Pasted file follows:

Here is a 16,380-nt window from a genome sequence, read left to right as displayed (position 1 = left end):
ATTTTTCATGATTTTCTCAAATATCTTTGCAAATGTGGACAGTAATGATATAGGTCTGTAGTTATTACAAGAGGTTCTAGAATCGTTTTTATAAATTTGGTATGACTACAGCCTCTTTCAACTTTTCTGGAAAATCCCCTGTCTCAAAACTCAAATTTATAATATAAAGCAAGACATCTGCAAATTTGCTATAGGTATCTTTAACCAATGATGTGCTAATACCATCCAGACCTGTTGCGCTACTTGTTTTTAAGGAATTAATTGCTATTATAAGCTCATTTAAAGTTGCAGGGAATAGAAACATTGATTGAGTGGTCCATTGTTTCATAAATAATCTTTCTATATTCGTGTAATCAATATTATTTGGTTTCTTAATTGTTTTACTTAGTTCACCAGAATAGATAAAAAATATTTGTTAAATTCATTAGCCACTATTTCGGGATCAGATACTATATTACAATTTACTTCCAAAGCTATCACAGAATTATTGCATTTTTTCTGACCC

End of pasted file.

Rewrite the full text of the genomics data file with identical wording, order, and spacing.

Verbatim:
Here is a 16,380-nt window from a genome sequence, read left to right as displayed (position 1 = left end):
ATTTTTCATGATTTTCTCAAATATCTTTGCAAATGTGGACAGTAATGATATAGGTCTGTAGTTATTACAAGAGGTTCTAGAATCGTTTTTATAAATTTGGTATGACTACAGCCTCTTTCAACTTTTCTGGAAAATCCCCTGTCTCAAAACTCAAATTTATAATATAAAGCAAGACATCTGCAAATTTGCTATAGGTATCTTTAACCAATGATGTGCTAATACCATCCAGACCTGTTGCGCTACTTGTTTTTAAGGAATTAATTGCTATTATAAGCTCATTTAAAGTTGCAGGGAATAGAAACATTGATTGAGTGGTCCATTGTTTCATAAATAATCTTTCTATATTCGTGTAATCAATATTATTTGGTTTCTTAATTGTTTTACTTAGTTCACCAGAATAGATAAAAAATATTTGTTAAATTCATTAGCCACTATTTCGGGATCAGATACTATATTACAATTTACTTCCAAAGCTATCACAGAATTATTGCATTTTTTCTGACCC